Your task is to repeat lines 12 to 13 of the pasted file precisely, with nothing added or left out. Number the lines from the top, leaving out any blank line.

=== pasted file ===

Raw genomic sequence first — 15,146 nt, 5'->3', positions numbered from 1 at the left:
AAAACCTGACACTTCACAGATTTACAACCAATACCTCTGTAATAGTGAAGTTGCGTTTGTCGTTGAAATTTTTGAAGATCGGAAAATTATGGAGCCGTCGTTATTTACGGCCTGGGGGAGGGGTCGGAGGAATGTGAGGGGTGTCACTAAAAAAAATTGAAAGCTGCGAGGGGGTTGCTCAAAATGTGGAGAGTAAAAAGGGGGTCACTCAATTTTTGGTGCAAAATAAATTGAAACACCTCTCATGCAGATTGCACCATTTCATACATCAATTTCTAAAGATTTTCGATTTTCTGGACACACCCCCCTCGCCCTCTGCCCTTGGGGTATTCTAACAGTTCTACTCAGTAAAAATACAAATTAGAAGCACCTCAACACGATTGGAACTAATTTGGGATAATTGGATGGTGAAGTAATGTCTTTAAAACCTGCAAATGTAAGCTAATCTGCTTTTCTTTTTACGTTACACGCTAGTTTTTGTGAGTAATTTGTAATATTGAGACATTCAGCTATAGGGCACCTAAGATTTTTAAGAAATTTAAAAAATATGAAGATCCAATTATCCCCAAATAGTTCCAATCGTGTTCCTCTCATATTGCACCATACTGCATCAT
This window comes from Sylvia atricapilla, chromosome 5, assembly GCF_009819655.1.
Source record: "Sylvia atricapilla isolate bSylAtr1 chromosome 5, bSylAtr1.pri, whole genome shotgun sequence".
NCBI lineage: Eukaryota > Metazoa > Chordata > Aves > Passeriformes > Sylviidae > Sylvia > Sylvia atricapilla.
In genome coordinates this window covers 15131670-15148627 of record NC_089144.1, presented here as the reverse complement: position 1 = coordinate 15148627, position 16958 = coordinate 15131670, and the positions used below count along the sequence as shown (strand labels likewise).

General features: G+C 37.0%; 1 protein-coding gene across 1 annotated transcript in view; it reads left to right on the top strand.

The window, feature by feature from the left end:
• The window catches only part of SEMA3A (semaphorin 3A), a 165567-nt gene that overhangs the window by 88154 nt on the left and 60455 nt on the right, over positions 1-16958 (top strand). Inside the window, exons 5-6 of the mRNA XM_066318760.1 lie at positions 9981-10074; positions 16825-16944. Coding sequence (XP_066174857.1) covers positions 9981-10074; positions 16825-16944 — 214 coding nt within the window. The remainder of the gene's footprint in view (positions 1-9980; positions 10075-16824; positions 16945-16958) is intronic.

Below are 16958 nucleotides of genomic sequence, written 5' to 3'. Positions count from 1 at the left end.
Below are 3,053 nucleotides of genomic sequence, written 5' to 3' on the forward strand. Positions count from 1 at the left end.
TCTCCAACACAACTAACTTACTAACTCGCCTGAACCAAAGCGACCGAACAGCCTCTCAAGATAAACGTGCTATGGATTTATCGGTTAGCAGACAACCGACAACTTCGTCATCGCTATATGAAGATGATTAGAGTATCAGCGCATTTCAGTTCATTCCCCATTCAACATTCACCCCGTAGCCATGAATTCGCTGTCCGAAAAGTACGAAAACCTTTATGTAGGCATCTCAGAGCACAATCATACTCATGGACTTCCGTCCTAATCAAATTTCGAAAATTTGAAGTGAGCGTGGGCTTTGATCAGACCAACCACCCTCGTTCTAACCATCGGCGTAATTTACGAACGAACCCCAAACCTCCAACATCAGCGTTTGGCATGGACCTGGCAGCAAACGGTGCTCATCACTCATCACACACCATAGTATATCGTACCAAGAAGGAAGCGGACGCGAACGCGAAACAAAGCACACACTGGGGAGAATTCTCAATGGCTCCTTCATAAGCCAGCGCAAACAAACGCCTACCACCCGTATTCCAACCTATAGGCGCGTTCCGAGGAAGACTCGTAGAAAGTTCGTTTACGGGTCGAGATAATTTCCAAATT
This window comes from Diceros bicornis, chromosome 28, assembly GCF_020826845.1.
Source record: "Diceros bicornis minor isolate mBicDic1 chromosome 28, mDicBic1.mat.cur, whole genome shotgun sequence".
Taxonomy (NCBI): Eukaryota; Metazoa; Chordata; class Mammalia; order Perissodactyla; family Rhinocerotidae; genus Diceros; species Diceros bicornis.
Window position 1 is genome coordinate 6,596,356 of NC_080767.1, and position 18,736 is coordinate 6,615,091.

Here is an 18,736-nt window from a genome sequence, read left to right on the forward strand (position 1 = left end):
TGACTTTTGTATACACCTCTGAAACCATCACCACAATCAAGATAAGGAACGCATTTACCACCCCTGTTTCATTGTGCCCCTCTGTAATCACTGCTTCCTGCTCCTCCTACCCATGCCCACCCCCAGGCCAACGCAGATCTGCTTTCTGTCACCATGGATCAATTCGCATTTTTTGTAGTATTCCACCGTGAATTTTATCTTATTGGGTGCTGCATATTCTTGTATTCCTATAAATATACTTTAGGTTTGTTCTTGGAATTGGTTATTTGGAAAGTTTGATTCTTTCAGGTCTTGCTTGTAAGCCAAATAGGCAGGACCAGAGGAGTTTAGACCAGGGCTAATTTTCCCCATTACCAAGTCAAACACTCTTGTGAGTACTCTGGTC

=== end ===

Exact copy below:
TCTCCAACACAACTAACTTACTAACTCGCCTGAACCAAAGCGACCGAACAGCCTCTCAAGATAAACGTGCTATGGATTTATCGGTTAGCAGACAACCGACAACTTCGTCATCGCTATATGAAGATGATTAGAGTATCAGCGCATTTCAGTTCATTCCCCATTCAACATTCACCCCGTAGCCATGAATTCGCTGTCCGAAAAGTACGAAAACCTTTATGTAGGCATCTCAGAGCACAATCATACTCATGGACTTCCGTCCTAATCAAATTTCGAAAATTTGAAGTGAGCGTGGGCTTTGATCAGACCAACCACCCTCGTTCTAACCATCGGCGTAATTTACGAACGAACCCCAAACCTCCAACATCAGCGTTTGGCATGGACCTGGCAGCAAACGGTGCTCATCACTCATCACACACCATAGTATATCGTACCAAGAAGGAAGCGGACGCGAACGCGAAACAAAGCACACACTGGGGAGAATTCTCAATGGCTCCTTCATAAGCCAGCGCAAACAAACGCCTACCACCCGTATTCCAACCTATAGGCGCGTTCCGAGGAAGACTCGTAGAAAGTTCGTTTACGGGTCGAGATAATTTCCAAATT
This window comes from Diceros bicornis, chromosome 28, assembly GCF_020826845.1.